Colonial Yangon/ The Relationship between urban planning and place identity of Burmese

Place identity refers to the meaning entitled by a place. It is often related to the inhabitants’ sense of belonging and attachment to a place. Therefore, this concept is also showing the citizens’ sense of security within the community (Ware 2016).

In Yangon, the colonial urban planning contributed greatly to Burmese’s sense of ownership and inclusion they found in the society.  However, the British government has ignored the needs of local Burmese in the land allocation.

“Land in Rangoon was divided into five different classes with the lots closest to the river commanding the highest prices. In theory, the parcels in the northernmost area near Montgomerie Road were priced for commoners but no Burmese could afford to buy lots within the planned city and squatted in unoccupied land.”

(Pearn 1939, 190-194) 

Figure 1:this map shows the land allocation of the old Rangoon. There was a lot of residential area in the unplanned upper part of the city, showing the marginalized situation of Burmese.

The inconsiderate land planning for local Burmese resulted in their loss in sense of belonging to the city. As place identity would affect the forming of individual and collective self-characteristics (Burchardt and Becci 2013), they would gradually behave more resentfully towards the society. In the case of Rangoon, Burmese were mentally insecure under the governance of the British, resulting in the formation of nationalism in Yangon under the colonial rule (Ware 2016).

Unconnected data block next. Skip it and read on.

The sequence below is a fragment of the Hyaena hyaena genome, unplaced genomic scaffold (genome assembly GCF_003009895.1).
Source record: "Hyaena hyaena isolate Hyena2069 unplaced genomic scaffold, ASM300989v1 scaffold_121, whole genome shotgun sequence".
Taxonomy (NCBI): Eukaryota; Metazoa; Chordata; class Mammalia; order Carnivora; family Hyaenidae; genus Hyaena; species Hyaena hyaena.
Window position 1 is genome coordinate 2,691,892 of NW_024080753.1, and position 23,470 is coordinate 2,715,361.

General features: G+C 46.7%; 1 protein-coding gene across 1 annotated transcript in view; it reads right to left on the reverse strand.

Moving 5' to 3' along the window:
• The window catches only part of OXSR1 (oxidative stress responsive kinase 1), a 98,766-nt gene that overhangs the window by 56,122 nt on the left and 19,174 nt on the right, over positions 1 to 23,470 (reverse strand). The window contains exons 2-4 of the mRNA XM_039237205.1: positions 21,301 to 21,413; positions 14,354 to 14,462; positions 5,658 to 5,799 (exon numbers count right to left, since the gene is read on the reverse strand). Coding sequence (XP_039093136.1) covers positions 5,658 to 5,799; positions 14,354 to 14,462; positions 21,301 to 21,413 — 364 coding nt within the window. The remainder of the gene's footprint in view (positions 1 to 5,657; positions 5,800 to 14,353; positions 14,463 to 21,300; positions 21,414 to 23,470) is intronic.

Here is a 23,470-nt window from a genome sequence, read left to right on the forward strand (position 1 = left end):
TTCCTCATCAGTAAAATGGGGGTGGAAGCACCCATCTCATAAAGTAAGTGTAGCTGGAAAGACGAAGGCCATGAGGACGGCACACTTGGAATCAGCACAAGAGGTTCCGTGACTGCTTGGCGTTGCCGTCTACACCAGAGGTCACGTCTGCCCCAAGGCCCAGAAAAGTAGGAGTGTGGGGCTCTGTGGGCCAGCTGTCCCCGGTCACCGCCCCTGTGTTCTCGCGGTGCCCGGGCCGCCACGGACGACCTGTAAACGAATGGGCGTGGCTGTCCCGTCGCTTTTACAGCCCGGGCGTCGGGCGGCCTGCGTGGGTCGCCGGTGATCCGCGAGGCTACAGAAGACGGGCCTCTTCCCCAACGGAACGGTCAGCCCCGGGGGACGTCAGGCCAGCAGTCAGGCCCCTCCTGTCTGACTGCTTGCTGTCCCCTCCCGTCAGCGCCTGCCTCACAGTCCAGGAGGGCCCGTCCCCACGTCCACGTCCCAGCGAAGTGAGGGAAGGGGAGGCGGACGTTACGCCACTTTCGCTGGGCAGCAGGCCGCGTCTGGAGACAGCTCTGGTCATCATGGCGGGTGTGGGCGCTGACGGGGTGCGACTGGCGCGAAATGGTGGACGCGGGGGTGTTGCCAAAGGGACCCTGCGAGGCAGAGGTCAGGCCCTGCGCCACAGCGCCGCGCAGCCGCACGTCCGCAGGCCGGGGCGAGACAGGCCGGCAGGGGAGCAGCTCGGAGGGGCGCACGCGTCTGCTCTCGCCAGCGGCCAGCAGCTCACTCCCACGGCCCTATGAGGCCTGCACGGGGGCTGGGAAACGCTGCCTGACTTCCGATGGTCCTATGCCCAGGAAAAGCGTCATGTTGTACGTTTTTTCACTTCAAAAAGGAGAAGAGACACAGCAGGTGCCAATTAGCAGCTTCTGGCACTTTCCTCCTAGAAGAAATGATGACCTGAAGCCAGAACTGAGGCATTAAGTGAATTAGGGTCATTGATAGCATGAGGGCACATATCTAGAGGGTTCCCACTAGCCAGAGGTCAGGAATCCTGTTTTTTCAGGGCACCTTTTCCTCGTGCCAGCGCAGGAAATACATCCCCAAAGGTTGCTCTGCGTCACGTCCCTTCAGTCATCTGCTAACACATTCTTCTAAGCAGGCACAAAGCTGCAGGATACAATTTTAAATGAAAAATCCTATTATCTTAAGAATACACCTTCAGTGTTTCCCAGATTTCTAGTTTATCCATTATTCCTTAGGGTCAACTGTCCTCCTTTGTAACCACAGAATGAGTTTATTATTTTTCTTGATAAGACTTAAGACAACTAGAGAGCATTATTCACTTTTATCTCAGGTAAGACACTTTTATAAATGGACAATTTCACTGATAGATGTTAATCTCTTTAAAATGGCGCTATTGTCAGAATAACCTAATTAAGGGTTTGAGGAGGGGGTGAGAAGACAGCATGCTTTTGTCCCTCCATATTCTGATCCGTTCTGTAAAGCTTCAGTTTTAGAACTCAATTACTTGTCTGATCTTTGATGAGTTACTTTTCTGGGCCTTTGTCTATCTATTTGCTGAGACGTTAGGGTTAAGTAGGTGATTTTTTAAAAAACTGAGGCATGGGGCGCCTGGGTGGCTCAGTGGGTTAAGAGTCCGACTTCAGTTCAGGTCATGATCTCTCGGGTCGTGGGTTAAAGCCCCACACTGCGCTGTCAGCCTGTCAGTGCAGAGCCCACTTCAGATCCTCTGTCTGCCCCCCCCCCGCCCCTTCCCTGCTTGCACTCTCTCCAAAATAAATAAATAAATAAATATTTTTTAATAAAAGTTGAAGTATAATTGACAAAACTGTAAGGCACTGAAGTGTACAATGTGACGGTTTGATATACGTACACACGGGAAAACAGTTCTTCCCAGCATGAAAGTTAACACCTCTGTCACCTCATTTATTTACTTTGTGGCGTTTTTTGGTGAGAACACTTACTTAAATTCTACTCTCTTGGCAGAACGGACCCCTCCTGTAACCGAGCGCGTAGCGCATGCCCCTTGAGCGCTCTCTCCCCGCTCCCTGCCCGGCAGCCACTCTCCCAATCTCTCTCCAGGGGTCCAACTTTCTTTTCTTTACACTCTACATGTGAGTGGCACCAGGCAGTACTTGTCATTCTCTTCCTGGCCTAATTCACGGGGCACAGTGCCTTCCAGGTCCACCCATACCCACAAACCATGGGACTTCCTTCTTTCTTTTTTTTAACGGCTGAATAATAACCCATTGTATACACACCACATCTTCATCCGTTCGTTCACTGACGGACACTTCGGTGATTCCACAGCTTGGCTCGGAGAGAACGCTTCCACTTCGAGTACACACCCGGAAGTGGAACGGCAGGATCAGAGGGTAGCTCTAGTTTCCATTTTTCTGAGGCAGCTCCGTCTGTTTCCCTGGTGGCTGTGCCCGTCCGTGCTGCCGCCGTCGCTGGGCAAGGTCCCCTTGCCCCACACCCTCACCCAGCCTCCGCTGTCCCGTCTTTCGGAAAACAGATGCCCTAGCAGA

Although the colonial period of Rangoon was not that long comparing to the other Asian cities, the impacts it imposed on Burmese’s place identity was significant. After all, the most prominent influence of colonial rule in Yangon was not in institutional aspects, but the strong nationalist formation of Burmese.

 

 

Bibliography

Burchardt, Marian, and Irene Becci. 2013. Introduction: Religion Takes Place: Producing Urban Locality. In Topographies of Faith:Religion in Urban Spaces, ed. Irene Becci, Marian Burchardt, and Jose Casanova.Leiden: Brill.

Pearn, Bertie Reginald. 1939. History of Rongoon. Rangoon: American Baptist Mission Press.

Ware, Anthony.2 2016. “Religion and Urbanism in Origin ofBuddhist nationalism in Myanmar/Burma: An urban history of religious space, social integration and marginalisation in colonial Rangoon after 1852.” In Religion and Urbanism: Reconceptualising sustainable cities forSouth Asia, edited by Yamini Narayanan, p.27-45.

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